August 22-27, 2018

Fort Langley is about 45 minutes from downtown Vancouver. We had hoped to stay in Vancouver but found nothing available. We found a site at a campground in a regional park just across the Fraser River from the charming village of Fort Langley. We walked to shopping, dining and museums.

Langley Centennial Museum

This museum opened in 1958. It is located on the traditional land of the Kwantlen First Nation.

It took a year to make a blanket: First wool (from domestic goats and dogs) and plants were gathered and beaten with clay to whiten the strands and remove oil. This material was then combed with the fingers to remove tangles and burrs before being rolled along the thigh into a loose twist. The twist was spun more tightly and the resulting yarn woven into the blanket. Blankets were symbols of status and wealth.

This display featured a gorgeous quilt and laundry-day paraphernalia.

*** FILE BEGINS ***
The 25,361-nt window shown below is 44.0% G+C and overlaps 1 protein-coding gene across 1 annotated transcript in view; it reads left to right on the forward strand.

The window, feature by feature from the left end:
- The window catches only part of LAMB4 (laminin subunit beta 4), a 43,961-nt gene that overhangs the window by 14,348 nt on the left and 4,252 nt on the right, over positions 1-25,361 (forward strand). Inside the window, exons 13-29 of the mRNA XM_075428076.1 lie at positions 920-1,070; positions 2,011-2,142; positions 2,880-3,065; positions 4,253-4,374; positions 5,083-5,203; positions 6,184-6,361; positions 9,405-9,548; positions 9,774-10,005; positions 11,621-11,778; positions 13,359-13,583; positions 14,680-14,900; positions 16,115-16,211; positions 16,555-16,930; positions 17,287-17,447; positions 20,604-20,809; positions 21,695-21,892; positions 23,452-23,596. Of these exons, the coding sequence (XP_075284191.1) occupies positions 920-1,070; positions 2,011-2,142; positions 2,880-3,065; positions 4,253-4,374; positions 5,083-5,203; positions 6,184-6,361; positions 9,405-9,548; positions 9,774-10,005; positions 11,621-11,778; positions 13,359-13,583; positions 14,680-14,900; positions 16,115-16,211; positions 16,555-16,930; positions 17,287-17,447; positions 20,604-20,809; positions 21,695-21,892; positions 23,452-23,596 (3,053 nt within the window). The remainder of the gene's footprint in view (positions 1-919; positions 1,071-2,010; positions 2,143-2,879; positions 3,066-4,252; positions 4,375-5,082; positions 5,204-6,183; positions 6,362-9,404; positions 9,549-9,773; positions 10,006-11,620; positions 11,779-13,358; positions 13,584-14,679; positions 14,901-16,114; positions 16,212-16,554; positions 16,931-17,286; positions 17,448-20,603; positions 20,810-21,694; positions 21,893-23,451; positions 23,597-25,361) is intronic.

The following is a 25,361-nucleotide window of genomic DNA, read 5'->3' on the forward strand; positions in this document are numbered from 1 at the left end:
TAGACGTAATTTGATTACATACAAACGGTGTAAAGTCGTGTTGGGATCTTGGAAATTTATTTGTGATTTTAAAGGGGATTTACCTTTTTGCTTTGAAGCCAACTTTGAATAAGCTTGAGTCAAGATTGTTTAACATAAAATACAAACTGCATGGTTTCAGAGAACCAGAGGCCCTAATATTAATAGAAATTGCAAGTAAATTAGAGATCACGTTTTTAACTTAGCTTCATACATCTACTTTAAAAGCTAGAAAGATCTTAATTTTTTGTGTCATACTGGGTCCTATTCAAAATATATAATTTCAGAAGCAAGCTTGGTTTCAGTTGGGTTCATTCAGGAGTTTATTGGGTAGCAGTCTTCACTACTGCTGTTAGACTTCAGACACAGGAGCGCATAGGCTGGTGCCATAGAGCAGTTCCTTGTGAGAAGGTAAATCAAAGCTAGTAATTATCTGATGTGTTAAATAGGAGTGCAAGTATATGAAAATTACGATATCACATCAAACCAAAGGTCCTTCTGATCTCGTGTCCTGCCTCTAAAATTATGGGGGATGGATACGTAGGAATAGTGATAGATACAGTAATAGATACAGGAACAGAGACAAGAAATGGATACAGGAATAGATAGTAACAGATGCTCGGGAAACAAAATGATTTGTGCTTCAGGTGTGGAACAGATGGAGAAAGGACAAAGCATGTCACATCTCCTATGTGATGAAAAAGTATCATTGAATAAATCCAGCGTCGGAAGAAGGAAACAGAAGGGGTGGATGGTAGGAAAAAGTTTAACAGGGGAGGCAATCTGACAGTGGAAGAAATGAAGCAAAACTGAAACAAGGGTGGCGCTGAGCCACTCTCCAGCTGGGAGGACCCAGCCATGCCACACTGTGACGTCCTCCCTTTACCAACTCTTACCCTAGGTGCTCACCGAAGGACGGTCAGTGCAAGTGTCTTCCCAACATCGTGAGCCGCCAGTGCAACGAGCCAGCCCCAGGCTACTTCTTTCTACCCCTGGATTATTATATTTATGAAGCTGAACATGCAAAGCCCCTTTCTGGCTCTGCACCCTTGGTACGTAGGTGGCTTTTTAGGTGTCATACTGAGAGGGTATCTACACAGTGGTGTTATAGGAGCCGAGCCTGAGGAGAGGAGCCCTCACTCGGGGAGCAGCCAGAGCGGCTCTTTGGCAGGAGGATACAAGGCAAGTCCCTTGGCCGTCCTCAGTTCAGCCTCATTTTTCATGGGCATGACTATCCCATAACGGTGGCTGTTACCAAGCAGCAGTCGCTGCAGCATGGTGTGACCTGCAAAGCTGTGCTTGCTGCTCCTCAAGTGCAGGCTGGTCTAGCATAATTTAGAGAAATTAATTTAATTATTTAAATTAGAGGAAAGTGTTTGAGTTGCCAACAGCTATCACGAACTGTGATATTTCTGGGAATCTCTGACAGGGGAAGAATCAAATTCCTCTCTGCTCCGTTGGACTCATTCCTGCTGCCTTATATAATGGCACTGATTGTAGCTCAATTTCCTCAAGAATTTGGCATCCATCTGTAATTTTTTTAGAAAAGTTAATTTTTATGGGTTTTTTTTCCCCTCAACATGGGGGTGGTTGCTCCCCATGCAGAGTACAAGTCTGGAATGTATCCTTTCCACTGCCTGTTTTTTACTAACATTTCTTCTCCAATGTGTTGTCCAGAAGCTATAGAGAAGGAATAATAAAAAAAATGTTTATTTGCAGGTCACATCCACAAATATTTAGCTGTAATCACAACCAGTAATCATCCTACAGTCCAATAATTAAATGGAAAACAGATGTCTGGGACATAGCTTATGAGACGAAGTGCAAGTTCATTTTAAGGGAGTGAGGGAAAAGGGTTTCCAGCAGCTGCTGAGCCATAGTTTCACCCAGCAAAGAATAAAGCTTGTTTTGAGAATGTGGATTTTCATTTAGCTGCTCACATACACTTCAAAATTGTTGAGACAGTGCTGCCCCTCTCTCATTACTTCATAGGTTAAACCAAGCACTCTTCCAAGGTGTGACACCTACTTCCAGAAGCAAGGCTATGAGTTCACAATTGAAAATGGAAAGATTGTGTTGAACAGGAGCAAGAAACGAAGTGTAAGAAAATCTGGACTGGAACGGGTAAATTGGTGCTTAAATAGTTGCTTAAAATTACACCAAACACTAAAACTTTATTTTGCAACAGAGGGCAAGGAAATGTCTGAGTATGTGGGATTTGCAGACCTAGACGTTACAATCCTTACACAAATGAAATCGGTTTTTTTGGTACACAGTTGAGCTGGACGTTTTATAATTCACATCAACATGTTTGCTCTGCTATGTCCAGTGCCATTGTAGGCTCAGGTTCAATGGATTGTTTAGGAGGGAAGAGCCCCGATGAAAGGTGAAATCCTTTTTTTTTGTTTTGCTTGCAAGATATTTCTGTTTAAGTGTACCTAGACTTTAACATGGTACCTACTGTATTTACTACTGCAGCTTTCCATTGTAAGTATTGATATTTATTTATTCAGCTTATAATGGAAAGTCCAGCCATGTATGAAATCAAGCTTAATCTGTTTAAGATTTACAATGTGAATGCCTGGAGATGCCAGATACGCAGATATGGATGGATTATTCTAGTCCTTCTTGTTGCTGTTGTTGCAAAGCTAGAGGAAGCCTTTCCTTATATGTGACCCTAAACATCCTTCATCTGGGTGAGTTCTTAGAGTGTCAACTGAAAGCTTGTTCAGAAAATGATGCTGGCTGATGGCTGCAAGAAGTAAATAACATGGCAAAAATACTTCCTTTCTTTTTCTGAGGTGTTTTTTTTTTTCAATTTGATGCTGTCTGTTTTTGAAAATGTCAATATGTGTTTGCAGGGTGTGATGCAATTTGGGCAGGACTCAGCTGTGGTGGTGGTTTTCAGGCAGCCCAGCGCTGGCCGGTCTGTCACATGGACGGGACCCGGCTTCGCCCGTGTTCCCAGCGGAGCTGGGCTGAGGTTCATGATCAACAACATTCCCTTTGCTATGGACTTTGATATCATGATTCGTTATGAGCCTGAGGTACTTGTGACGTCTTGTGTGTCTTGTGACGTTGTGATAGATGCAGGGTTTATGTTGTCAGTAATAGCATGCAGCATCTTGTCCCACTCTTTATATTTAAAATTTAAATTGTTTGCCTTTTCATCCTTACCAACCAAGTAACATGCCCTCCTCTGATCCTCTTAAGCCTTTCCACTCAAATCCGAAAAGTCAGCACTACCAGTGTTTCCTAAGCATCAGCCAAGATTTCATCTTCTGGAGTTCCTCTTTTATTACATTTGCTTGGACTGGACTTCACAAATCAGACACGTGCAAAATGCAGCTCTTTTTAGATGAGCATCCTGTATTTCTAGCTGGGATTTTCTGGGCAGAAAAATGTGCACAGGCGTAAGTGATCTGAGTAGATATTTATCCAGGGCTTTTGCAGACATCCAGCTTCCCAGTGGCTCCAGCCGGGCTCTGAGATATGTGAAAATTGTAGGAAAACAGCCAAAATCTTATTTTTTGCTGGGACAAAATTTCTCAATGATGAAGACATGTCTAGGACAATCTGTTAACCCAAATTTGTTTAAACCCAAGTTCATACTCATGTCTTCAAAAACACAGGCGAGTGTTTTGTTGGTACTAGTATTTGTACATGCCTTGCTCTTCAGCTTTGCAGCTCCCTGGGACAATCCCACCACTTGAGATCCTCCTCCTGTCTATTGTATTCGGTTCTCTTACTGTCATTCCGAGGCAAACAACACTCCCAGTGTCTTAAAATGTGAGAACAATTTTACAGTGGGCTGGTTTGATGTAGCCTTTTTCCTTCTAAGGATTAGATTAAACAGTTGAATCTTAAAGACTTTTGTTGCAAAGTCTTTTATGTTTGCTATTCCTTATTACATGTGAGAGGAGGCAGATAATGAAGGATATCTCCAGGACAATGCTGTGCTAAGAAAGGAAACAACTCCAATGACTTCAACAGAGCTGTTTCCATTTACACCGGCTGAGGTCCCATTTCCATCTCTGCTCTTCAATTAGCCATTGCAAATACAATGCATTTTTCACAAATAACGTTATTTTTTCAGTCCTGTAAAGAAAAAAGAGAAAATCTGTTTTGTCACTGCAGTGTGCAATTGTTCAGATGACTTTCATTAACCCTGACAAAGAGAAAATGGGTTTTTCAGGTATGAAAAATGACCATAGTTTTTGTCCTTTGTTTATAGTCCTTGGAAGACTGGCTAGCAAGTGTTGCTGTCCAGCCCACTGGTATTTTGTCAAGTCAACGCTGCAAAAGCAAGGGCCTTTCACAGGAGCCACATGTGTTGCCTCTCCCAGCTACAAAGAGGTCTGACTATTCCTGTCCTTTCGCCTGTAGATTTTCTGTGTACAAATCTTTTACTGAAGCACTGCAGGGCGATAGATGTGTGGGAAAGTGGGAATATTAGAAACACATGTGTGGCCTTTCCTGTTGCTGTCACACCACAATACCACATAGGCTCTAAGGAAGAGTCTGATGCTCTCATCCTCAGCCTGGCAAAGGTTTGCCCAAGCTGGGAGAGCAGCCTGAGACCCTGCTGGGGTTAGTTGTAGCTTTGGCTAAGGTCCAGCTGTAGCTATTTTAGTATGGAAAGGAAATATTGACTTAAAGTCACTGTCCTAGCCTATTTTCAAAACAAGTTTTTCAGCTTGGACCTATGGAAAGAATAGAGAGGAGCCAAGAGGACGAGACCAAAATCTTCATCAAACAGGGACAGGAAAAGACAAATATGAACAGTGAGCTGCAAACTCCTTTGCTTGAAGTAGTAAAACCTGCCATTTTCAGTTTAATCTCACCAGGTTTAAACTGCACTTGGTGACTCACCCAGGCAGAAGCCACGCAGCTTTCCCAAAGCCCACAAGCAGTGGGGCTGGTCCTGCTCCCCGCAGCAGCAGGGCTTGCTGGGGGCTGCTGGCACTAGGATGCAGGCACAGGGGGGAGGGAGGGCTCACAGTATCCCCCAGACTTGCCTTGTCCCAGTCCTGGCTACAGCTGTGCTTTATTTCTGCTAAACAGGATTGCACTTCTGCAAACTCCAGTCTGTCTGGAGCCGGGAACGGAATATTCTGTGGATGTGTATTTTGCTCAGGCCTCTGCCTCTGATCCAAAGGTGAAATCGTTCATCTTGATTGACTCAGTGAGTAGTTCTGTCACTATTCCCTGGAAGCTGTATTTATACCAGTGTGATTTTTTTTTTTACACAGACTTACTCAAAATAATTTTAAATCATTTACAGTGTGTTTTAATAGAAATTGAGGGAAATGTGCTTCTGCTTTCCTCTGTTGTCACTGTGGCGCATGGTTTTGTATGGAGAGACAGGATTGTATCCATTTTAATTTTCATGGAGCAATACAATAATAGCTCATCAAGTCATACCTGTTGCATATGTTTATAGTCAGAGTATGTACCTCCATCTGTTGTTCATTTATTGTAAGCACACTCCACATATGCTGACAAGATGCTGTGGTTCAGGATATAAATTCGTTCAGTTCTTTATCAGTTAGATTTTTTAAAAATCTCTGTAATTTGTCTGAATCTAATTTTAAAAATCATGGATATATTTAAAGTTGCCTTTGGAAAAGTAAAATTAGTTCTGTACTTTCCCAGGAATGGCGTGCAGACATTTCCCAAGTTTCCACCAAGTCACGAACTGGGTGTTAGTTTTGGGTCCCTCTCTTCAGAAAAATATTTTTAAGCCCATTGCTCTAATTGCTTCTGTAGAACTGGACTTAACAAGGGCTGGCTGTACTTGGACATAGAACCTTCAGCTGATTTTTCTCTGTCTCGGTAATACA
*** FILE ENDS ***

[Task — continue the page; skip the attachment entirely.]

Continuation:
Raven mask worn during dances
Spanish pistols made in London in the early 19th century

Fort Langley

Fort Langley was built in 1827 as a Hudsons Bay Company (HBC) trading post. It was an Aboriginal population center on the British trade route and was north of American competition. HBC set its prices low in order to develop a monopoly on trade.

Buildings, except for one storehouse, were reconstructed in the 1950’s.
HBC blankets were popular trade items. Aboriginals traded furs, fish, cranberries and salmon for them and other goods.
Barrel-making supplies
The Fort met its own needs for produce and supplied both other posts and Russian Alaska.
Samuel Robertson, a boat builder from the Orkney Islands, lived in a cottage furnished like this one. His wife was a chief’s daughter. HBC managers encouraged workers to marry local women because doing so helped secure trade relationships.
Augustin Willing spoke French, English and various Aboriginal languages. He had a Cowichan wife and lived in an apartment like this.
Robert Wavikarea was a second-generation employee from Hawaii. He lived in an apartment like this one with his wife and two sons. Hawaiians prized fish with colored flesh so HBC sent them salmon. We were surprised to find that many Hawaiians worked at Fort Langley.

Plants in the Area

Picking blackberries

Categories: Travel

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